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Human Nature

HUMANS and their environment influence and marks on each other. Under the guidance of American professor Janeil Engelstad, students from the Academy of Fine Arts and Design (VŠVU) in Bratislava have been examining the relationship between people and their environment and researching what it means to be a physical and spiritual being.

Pieces of willow and photos of urban Slovakia in a Gothic church.
photo: Jana Liptáková

HUMANS and their environment influence and marks on each other. Under the guidance of American professor Janeil Engelstad, students from the Academy of Fine Arts and Design (VŠVU) in Bratislava have been examining the relationship between people and their environment and researching what it means to be a physical and spiritual being.

The Human Nature exhibition in the Church of the Annunciation of the Virgin Mary at Františkánske námestie in Bratislava displayed their findings between January 25 and 28. The exhibition consisted of installations, projections, and photos by young artists from eight European countries. The fact the exhibition was located in a

Where do our souls go?
photo: Jana Liptáková

sacred space gave the displayed works additional meaning and interpretation.

Slovak Magda Stanová in her video Holiday contemplated the way people behave while spending time in nature. Czech Pavla Tobková questioned people's pursuit of physical perfection in an interactive textile installation entitled More human than human.

Slovak Lenka Sršňová explored subconscious desires in Peepshow, which appealed to people's curiosity and turned the visitor into a voyeur. This installation was an example of the influence of one's environment, and was carefully edited so the collages did not offend the sacred space. People's private parts were covered up with yellow triangles and other shapes. At the request of Church representatives, the short animation Neuro transmitters, a satiric view of love by Slovak Juraj Chalány, was not screened at all.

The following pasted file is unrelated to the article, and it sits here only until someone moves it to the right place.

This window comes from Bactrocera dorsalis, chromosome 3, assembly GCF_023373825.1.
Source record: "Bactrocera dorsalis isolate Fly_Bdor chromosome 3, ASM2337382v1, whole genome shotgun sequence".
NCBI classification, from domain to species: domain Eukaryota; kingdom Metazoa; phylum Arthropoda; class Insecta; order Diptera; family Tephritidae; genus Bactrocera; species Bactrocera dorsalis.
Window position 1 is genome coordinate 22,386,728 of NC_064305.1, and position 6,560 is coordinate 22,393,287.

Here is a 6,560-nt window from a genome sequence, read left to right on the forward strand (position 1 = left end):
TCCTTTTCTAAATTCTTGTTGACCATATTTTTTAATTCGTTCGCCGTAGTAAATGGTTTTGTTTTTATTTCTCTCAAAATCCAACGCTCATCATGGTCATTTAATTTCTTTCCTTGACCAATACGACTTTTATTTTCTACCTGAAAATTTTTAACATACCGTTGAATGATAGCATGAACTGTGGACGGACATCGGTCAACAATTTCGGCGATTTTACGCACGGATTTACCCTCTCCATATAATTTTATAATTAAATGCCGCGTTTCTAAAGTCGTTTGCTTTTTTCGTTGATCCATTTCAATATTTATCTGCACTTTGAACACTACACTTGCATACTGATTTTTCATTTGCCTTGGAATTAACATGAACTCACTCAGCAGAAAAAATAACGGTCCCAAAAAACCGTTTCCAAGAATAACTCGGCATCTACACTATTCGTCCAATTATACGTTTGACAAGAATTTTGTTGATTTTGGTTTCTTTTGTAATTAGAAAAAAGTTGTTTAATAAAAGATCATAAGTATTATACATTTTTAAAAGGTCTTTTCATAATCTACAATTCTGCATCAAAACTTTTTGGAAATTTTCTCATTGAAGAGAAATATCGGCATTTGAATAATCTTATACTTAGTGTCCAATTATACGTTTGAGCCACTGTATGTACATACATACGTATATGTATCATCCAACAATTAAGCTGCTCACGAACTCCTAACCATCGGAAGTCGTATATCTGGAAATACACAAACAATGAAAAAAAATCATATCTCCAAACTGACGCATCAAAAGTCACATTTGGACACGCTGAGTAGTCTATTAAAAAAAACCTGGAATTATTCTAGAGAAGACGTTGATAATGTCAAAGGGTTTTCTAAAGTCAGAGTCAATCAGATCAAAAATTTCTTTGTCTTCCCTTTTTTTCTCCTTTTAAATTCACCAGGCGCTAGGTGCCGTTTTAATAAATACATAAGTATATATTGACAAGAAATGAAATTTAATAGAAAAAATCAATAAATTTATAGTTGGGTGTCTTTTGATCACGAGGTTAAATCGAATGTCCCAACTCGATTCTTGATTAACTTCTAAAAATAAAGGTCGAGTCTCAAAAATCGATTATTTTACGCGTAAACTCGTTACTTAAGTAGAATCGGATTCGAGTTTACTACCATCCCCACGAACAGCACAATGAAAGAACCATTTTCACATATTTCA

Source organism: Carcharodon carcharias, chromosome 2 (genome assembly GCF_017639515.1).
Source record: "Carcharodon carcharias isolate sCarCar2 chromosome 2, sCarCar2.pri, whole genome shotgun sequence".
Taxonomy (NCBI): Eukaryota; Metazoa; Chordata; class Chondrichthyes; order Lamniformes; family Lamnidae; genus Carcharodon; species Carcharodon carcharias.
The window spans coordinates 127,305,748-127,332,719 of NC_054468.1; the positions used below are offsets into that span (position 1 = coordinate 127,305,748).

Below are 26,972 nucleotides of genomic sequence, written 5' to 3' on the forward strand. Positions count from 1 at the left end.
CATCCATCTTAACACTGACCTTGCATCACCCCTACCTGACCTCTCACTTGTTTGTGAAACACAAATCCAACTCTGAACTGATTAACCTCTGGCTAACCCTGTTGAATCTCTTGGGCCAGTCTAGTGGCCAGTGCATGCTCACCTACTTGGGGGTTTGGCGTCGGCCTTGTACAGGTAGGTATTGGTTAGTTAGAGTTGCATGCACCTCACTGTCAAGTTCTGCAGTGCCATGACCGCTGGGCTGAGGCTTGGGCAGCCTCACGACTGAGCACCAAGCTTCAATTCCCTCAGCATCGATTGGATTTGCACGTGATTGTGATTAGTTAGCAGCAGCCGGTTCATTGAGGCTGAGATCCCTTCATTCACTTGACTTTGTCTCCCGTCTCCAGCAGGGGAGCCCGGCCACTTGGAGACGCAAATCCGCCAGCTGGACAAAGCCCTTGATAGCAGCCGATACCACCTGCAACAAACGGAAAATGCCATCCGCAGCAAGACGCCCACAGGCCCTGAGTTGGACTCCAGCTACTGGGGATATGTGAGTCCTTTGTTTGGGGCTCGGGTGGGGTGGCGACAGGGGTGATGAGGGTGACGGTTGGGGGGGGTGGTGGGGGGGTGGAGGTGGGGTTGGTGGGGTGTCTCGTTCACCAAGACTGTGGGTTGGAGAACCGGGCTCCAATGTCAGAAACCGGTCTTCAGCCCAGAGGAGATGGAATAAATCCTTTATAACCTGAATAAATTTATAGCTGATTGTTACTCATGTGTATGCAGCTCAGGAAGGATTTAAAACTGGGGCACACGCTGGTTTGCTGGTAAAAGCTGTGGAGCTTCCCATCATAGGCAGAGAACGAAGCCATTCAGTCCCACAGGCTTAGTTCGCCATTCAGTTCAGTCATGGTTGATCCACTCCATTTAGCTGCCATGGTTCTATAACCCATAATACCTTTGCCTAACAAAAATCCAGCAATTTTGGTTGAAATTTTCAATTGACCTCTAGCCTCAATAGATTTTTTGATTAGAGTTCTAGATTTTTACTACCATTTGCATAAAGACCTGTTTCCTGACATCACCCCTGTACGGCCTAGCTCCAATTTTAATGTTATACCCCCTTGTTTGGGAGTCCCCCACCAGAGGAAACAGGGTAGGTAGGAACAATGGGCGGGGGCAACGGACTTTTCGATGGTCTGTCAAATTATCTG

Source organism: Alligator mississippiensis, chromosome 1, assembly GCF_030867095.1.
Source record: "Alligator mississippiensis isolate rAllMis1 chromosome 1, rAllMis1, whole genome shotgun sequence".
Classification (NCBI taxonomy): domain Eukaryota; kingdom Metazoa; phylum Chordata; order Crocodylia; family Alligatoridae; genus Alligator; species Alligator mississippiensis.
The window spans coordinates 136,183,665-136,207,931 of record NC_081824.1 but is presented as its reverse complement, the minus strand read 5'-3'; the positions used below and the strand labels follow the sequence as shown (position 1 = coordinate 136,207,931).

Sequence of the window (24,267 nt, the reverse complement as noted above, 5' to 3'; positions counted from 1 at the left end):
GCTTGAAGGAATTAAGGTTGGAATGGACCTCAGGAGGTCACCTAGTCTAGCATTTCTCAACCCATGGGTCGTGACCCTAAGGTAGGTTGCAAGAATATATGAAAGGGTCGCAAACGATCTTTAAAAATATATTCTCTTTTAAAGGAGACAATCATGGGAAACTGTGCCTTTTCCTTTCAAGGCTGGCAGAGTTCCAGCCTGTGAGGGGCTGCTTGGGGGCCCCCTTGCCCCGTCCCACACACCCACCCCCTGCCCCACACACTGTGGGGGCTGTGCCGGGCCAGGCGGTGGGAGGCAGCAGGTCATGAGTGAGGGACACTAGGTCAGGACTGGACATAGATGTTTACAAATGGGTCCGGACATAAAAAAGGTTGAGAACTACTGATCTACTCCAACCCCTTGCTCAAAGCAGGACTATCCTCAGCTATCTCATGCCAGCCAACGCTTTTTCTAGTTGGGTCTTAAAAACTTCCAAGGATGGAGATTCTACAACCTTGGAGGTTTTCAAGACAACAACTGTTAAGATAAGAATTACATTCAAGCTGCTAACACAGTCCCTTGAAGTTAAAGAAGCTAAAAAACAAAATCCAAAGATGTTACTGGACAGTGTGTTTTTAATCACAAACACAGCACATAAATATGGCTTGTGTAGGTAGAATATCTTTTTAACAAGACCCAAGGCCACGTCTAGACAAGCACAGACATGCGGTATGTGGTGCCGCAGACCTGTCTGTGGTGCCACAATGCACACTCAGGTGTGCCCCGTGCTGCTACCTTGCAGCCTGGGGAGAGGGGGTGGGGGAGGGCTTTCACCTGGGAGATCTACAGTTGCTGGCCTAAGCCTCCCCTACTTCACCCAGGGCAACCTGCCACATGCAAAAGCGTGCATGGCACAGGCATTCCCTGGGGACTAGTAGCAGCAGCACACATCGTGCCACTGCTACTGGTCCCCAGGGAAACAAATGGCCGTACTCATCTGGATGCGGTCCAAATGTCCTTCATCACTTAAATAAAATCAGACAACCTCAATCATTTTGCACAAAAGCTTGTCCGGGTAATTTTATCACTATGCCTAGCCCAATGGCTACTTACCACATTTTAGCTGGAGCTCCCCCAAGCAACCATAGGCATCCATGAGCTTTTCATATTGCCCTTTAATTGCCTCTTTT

The sacred space gave the display additional meaning and interpretation.
photo: Jana Liptáková

Swiss artist Viera Kucera in her Worldly Altar examined the need to put spiritual experiences into physical form by inviting people to put presents of any kind on the altar. This resulted in a peculiar collection, which included a used bulb and a piece of candy. Portuguese artist Mariana Ribeiro's exhibit, Willow, was three pieces of willow with sound waves carved into them. This referred to the ancient Slovak tradition of telling one's secret to a willow. Dutch photographer Illah van Oijen focused her camera on urban Slovakia. Slovak Oto Hudec explored how people's memories are connected to landscapes.

Three projects were also housed underneath the church. In the light installation Where do our souls go?, Slovak Juraj Straka imagined souls as seeds waiting to grow from the ground and be reincarnated. Slovak Matej Vakula transformed the sound of human voices to create the reverberation of church bells, which were used in the past to inform communities about major events. The interactive slide show by French Julie Arrive referred to the destructive process that takes place on Earth every time we step into nature.


By Jana Liptáková

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